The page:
Galileo’s Hammer: The Telescope

When Galileo put a telescope between himself and universe, he changed everything!

Well. Not really everything!

What he did was knock a crack in a long-held conceptual wall. It was a wall designed by philosophers Plato and Aristotle, and constructed  by the Western branch of the Christian church. (1)

His simple telescope (which had the magnification of a normal pair of binoculars) gave him more detailed observations than he could get from the naked eye.

His telescope revealed the Milky Way, which appears wonderful fuzzy blur of light when looking with the naked eye on a  clear night, was actually composed of thousands and thousands of individual stars, very far away from earth.” (2)


Our Place in the Milky Way

Skeptics didn’t trust either the instrument  nor the models he built based his observations.

Each revelation called into question what people thought about the heavens. Some thought Galileo’s ideas were based on tricks played by his new ‘tube’, as the telescope was often called, because what could not be seen by the naked eye might not be there. Galileo had to try to convince people that what his telescope showed was real.” (3)

Galileo’s story is the classic example of the competition between science and religion. A competition for the dominance in worldviews.

Ultimately this simple telescope of his became the hammer that cracked the rigid wall of religion. The crack initially created by Galileo has become a continuous and growing breech. With each new cycle of observation, improved measuring instruments, and updated models, new anomalies arise between science’s insights and the remnants of  religion’s crumbling wall.

Religions either address these anomalies, or fade into irrelevancy.

The Hubble Telescope Blasts Away at the Wall?

In the tradition the telescope, The Hubble Telescope continues to reveal challenging  information. This challenge is for both science and religion, but the very structure of science makes it more flexible when encountering this new information.

“Since the earliest days of astronomy, since the time of Galileo, astronomers have shared a single goal — to see more, see farther, see deeper.

The Hubble Space Telescope’s launch in 1990 sped humanity to one of its greatest advances in that journey.”(4)


A Snapshot of the 3D Model of the Universe (5)

With it’s less obstructed view of the universe, today’s astronomer’s have been able to construct an amazing  3D map of universe. (6)

The creator of the 3D map of the universe–Brent Tully–followed in Galileo’s footsteps when he created this detailed model of the universe. One feels a sense of awe and wonderment at the vastness shown by the map.

And frankly, it blasts away at what remains of religion’s conceptual wall. To take the challenge, watch the video:

(1) Exploring the Gap between Science and Religion, Chapter Six: “Shall I Worship the God I Create or the God that Created Me”, p. 42, Figure 12 — Contributors to the Western God Model.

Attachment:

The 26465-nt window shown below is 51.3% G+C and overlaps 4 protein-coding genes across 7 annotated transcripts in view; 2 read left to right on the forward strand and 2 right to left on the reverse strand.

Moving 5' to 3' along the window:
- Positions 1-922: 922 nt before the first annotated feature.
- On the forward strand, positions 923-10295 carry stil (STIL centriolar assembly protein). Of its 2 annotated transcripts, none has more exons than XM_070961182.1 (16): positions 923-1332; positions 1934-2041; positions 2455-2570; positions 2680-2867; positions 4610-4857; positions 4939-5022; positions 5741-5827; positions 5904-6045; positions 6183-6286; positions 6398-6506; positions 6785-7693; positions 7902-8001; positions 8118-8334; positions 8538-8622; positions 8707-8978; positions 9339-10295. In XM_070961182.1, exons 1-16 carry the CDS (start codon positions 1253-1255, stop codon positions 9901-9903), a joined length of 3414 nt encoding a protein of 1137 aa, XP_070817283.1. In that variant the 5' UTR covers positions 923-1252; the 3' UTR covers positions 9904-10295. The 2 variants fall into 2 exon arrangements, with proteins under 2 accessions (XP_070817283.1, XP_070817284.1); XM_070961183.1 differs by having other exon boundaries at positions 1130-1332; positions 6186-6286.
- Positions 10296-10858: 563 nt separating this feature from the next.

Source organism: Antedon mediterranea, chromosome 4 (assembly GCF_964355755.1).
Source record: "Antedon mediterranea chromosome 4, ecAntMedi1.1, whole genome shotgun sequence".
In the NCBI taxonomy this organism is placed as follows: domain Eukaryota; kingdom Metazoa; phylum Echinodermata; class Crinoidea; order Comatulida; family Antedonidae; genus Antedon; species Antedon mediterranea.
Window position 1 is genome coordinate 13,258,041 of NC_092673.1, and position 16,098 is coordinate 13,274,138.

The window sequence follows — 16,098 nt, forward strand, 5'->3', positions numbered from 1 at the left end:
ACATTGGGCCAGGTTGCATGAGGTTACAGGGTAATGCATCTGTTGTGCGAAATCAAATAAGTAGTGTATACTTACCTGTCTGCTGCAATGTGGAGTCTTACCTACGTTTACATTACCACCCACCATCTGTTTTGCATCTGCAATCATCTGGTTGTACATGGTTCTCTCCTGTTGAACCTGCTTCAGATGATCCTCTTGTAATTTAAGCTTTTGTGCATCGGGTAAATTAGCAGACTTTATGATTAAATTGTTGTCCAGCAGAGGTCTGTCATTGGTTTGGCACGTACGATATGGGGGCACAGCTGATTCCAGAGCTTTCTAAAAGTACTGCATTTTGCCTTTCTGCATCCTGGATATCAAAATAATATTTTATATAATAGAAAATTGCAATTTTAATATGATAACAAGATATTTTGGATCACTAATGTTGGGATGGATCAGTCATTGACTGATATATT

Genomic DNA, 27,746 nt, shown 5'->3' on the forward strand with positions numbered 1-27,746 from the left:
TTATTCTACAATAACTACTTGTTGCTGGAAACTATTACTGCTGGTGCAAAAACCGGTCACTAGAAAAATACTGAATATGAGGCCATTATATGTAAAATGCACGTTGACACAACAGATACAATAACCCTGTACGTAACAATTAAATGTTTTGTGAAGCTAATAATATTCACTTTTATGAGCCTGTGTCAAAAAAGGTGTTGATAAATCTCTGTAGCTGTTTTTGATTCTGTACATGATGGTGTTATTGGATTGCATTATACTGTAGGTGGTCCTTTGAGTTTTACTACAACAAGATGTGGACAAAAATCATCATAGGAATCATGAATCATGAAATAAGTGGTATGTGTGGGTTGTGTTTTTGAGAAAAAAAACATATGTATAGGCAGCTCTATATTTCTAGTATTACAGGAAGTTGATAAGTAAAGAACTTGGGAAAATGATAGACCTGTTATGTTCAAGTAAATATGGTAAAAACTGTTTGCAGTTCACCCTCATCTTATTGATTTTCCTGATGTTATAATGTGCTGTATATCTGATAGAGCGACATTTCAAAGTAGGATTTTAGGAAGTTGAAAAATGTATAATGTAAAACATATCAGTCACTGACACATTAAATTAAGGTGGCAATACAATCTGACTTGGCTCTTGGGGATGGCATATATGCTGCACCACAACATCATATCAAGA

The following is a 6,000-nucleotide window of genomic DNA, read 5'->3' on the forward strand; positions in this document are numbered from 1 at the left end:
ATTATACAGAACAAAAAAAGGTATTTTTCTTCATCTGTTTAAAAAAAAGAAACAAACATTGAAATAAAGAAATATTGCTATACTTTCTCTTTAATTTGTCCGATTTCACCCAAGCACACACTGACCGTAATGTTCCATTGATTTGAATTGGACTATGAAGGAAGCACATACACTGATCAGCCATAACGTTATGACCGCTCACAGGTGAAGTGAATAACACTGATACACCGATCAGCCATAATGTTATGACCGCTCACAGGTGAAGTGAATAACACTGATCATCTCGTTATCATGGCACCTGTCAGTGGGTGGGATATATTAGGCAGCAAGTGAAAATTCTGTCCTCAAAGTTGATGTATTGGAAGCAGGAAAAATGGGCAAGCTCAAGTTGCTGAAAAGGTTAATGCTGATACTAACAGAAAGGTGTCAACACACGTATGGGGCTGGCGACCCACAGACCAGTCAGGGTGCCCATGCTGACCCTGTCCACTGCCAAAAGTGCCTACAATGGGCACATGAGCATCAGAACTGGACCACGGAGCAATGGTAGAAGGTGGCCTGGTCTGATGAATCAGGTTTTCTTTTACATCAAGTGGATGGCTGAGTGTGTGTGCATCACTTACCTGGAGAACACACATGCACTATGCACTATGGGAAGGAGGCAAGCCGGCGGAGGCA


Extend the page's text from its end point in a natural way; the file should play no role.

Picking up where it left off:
(2) “A Little History of Science, p 65.

(3) Ibid, p 65.

(4) “Hubble Site,” “Hubble Essentials.”

(5) Picture taken from the video walk-through of the 3D Model,

(6) Discover Magazine “The Most Map You’ll See Today,”

There are Always Two trees…and Two Gods

An insight one discovers when exploring the gap between science and religion is that there are always two “somethings!”

There is the object “out there” which is the subject of an individual’s observation, and there is the representation of that object in that humans as “definers” create.

There is a bark-encased, branch-spreading, leaf-bearing (or needle bearing) object, and then there is the representation of that something that we have in our minds. It is of course, the tree. This representation is so pervasive, we almost never attend to it.

Trees. Two of them. The one on the right the one outside of us. The one on the left, our model.

Note the philosophical insight: there are two trees.

This “twoness” is not so clear when it comes to intangible “things,” such as love, smell, and transcendental object humans label as “God.”

The labeling of something as “god” or “God” is not limited to those who believe in God. Atheists have a model of god, to which they attribute the characteristic of “non-existent.”

Whether one is an atheist or a theist, the fact that humans created of the term and concept that deals with the transcendental raises the question, “What experience has led humans to label something as “God.”


An experience of something bigger than oneself…

Perhaps it is what Sociologists report as a universal experience of something bigger than ourselves–aka transcendental. “Universal” in this case refers to a global phenomena where every culture has those in their society who testify to this experience.

From this experience of the transcendental–that which transcends the individual (aka ego)–we humans have modeled this experience is different ways. For example, eastern philosophy’s representation as Nirvana and/or the opening lotus blossom.

Notice that in next graphic, the Abrahamic religion’s representation of God as a old male with a long beard and flowing robes. That representation is shaped by other people, the prevailing culture, scripture & other written works, and prayer & meditation.


A god created by humans, is a representation of “something?”

For people who have a strong religious sense then, the challenging question becomes:

Whom shall I worship? The god I created, or the God that created me?

The next logical question is:

How do I know which one?